Breast - nonmalignant
Apocrine adenosis

Author: Jaya Ruth Asirvatham, M.B.B.S., M.D. (see Authors page)
Editor: Julie M. Jorns, M.D.

Revised: 2 August 2017, last major update December 2014

Copyright: (c) 2002-2017,, Inc.

PubMed Search: Apocrine adenosis [title]

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Cite this page: Apocrine adenosis. website. Accessed December 19th, 2018.
Definition / general
  • Defined as the presence of apocrine cytology in a recognizable lobular unit associated with sclerosing adenosis (J Clin Pathol 2007;60:1313)
Atypical apocrine adenosis
  • Defined as 3 fold variation in nuclear size
  • Uncommon lesion
  • Average age of women is 59 years
  • A study of 37 patients showed no increased risk for carcinoma, as previously suggested (Arch Pathol Lab Med 2012;136:179)
Microscopic (histologic) description
  • Cells with apocrine metaplasia have abundant eosinophilic cytoplasm with bright eosinophilic granules that are PAS positive
  • The apocrine cells have round nuclei and may show nuclear pleomorphism ( > 3 fold in atypical variant); a central eosinophilic nucleolus is generally seen
  • Rare multinucleation may be observed and is not considered atypical
  • Rare to no mitosis
  • No necrosis
  • Can be associated with radial scars
Microscopic (histologic) images

Images hosted on PathOut server:

AFIP images:

Circumscribed lesion

Appears infiltrative

Ducts lined by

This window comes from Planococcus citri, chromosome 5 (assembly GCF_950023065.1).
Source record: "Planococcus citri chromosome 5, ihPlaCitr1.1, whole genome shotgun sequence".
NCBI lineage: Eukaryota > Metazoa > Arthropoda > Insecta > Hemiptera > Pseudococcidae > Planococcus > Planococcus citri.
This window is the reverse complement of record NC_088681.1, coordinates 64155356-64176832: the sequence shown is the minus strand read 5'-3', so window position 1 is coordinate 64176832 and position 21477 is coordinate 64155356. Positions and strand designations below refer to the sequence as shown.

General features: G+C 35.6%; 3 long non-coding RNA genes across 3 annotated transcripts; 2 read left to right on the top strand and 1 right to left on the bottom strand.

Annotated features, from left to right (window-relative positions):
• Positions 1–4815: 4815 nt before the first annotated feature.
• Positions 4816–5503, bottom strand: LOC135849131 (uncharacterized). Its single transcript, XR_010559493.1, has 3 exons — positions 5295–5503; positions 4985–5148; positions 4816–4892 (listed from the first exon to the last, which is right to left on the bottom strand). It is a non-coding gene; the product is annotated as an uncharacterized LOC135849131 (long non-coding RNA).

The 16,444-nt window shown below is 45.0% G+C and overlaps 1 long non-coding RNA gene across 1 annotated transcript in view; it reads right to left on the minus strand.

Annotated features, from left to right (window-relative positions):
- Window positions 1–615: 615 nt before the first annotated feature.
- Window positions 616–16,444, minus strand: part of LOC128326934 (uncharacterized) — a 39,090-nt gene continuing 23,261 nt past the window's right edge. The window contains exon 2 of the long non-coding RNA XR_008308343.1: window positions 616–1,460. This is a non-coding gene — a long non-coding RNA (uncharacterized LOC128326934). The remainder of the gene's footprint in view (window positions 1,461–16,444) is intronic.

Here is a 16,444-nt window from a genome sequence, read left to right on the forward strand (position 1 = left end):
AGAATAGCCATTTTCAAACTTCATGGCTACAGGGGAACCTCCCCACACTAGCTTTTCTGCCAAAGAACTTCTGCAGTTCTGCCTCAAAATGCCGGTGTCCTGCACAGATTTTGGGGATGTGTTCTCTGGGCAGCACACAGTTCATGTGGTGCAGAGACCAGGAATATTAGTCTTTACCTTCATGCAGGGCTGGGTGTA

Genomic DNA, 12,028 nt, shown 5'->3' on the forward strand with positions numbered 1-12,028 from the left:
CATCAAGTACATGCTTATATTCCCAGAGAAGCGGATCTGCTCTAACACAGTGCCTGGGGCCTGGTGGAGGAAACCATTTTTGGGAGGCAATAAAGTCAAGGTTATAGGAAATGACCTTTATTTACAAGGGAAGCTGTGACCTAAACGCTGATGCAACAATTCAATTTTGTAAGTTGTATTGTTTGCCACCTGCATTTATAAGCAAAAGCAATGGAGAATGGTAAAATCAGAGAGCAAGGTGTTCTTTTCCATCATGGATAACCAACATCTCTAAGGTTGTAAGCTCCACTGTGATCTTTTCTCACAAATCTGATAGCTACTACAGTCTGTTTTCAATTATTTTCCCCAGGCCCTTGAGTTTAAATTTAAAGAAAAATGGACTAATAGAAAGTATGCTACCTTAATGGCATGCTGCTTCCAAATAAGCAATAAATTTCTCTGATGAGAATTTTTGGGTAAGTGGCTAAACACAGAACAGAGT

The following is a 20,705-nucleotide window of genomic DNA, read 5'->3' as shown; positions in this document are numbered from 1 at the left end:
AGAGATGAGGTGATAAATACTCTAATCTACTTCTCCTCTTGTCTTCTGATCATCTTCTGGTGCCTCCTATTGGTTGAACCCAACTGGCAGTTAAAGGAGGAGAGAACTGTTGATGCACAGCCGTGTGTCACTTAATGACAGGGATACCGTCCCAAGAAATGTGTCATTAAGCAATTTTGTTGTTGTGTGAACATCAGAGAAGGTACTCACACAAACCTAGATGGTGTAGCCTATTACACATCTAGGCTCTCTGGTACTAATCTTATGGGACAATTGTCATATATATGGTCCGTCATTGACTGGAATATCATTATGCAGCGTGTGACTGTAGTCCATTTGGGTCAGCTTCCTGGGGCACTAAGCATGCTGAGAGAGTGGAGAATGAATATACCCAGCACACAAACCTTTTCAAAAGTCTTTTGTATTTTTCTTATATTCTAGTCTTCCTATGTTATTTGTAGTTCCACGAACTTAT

apocrine cells with
large nuclei and
prominent nucleoli

Cells have vacuolated
cytoplasm, large nuclei
and prominent nucleoli

Images hosted on other servers:

Within a lobule

Expansion of lobular units with marked apocrine metaplasia ("B" is low power location)

With sclerosing adenosis


Highly cellular and tumefactive growth pattern

Androgen receptor positive

With atypia, contributed by Dr. Semir Vranic

With atypia: 3x variation in nuclear size

Cytology description
  • Often highly cellular
  • Cells have apocrine metaplasia with prominent nucleoli and pleomorphism, possibly resembling carcinoma but minimal hyperchromasia
  • Naked nuclei are present (Diagn Cytopathol 2007;35:296)
Negative stains
Electron microscopy description
  • Distinct basal lamina present
Differential diagnosis
  • Apocrine carcinoma: malignancy should be obvious
  • Cancerization of lobule by apocrine DCIS: architectural patterns of DCIS typically also present (e.g. comedo, cribriform, etc.); mitosis and necrosis usually identified
  • Microglandular adenosis: glands are smaller, more regular; no myoepithelial cells
  • Tubular adenosis: haphazard proliferation of elongated tubules